- Top-three sellers all utes: HiLux, Ranger and Triton
- Mitsubishi third, Kia sixth and Holden tenth as top echelon shuffles around
- Light commercials take 23 per cent market share, passenger cars plummet
- Sales of Chinese cars up almost 130 per cent, Korean and US imports well down
- Mid-sized SUVs the most popular vehicle type once again
New vehicle sales in Australia continued to hit the brakes in February, down 9.3 per cent over the same last year, to 87,102 units. Finance sector reform, the flat housing market and a looming election all continue to act as cited headwinds.
With just two full sales months completed in 2019, annual sales are already 15,500 units (8.4 per cent) lower than 2018’s then-running tally.
These figures come from the VFACTS database compiled by the Federal Chamber of Automotive Industries, using sales data supplied by the car-makers themselves.
Most regions went backwards in February, led by NSW (down 11 per cent), Victoria (-11.7 per cent), WA (-8.3 per cent), ACT (down 6.5 per cent), Queensland (-6.1 per cent) and SA (-5.1 per cent).
Passenger vehicles (meaning anything not considered either an SUV or light commercial) fell 21.3 per cent, while SUVs fell 6 per cent. Light commercials rose by 6 per cent, giving them about 23 per cent market share.
The five most popular segments by market share were Medium SUVs (17.4 per cent), 4x4 Utes (17.2 per cent), Small Cars (15.4 per cent), Small SUVs (12.3 per cent) and Large SUVs (11.4 per cent).
The market leaders as per usual were Toyota (16,359) and Mazda (9235), though both fell in sales by 10.5 and 6.8 per cent respectively. Mitsubishi, fresh off a record 2018 haul, finished third on 8495 and grew 18.9 per cent.
Hyundai continued a worrying slide by falling almost 20 per cent to 6429, but finished fourth ahead of Ford (5678, down 6.3 per cent) and Kia (4856, up 4.1 per cent). Five years ago Hyundai’s market share was triple that of Kia’s, now it’s only 25 per cent greater.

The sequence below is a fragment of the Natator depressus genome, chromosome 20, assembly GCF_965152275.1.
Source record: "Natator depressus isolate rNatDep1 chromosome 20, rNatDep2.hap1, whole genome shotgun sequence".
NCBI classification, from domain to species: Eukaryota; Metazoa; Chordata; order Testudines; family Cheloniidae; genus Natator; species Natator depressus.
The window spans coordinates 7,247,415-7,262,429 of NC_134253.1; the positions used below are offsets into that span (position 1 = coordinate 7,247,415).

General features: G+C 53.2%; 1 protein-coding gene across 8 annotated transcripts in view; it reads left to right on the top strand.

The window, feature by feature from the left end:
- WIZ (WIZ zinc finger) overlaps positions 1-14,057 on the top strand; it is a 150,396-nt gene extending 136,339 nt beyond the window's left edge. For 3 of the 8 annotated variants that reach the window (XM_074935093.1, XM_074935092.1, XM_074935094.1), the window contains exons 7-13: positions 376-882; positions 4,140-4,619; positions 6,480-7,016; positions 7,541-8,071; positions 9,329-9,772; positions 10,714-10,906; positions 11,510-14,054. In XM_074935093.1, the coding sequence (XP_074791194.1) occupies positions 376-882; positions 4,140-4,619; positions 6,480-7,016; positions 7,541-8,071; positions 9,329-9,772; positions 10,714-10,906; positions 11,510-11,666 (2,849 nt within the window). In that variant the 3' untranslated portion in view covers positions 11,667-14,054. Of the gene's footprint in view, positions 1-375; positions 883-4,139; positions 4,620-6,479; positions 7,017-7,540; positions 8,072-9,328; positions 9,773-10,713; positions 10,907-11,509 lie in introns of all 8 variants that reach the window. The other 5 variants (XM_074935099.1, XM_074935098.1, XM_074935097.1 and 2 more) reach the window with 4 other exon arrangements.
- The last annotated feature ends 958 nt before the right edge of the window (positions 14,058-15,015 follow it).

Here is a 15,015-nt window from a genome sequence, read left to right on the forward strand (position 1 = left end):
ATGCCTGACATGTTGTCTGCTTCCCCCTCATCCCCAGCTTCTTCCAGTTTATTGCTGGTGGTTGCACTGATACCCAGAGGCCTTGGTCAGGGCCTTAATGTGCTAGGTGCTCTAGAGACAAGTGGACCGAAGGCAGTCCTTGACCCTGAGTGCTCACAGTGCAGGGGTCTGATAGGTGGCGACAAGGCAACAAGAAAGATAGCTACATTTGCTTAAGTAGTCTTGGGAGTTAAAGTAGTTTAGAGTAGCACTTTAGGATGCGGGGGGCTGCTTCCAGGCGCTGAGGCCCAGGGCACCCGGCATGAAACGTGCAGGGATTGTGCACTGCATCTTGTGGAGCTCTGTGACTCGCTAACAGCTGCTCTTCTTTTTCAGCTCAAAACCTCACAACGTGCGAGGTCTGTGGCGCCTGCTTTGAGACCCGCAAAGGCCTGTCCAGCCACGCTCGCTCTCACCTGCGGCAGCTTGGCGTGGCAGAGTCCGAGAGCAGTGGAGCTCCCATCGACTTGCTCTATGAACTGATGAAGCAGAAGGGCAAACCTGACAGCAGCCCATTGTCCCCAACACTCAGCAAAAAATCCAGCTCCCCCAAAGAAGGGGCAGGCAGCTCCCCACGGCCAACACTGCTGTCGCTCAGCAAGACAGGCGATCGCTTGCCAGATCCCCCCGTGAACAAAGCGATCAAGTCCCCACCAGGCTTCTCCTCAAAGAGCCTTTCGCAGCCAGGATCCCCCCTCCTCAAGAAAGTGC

Volkswagen was seventh on 4067 units (down 12.9 per cent), ahead of Nissan (3923, down 19.3 per cent), Honda (3865) and self-professed “challenger brand” Holden in tenth on 3825, down 18.4 per cent.
Brands outside the top 10 that went backwards by notable percentage points included Subaru (2031, down 47.9 per cent, with all of its models falling by double digits), Audi (down 34.8 per cent), Land Rover (down 31.9 per cent), Renault (down 12.9 per cent), Jeep (down 26.4 per cent) and Porsche (down 31.8 per cent).
Those few brands that actually grew in sales outside of the top 10 mentioned, included: Suzuki (up 7.7 per cent), Volvo Car (up 49.5 per cent), LDV (up 37.7 per cent), MG off a low base (up 794.7 per cent), Skoda (up 19 per cent), Ram (up from 14 sales to 172!), Jaguar (up 18 per cent) and Alfa Romeo (up 22 per cent).
Read the full table at the end of the story.
The top-three sellers were all utes! The Toyota Hilux (4431), Ford Ranger (3377) and ascendant Mitsubishi Triton (3155, a mix of the updated model and runout stock of the MY18 car) took out the podium spots.
Next were two Mazdas, the Mazda 3 (2655) and CX-5, the nation's top-selling SUV (2357), ahead of the Mitsubishi ASX (2122), Toyota Corolla (2070), Hyundai i30 (1929), Toyota LandCruiser wagon and ute range (1804) and the runout Toyota RAV4 (1639).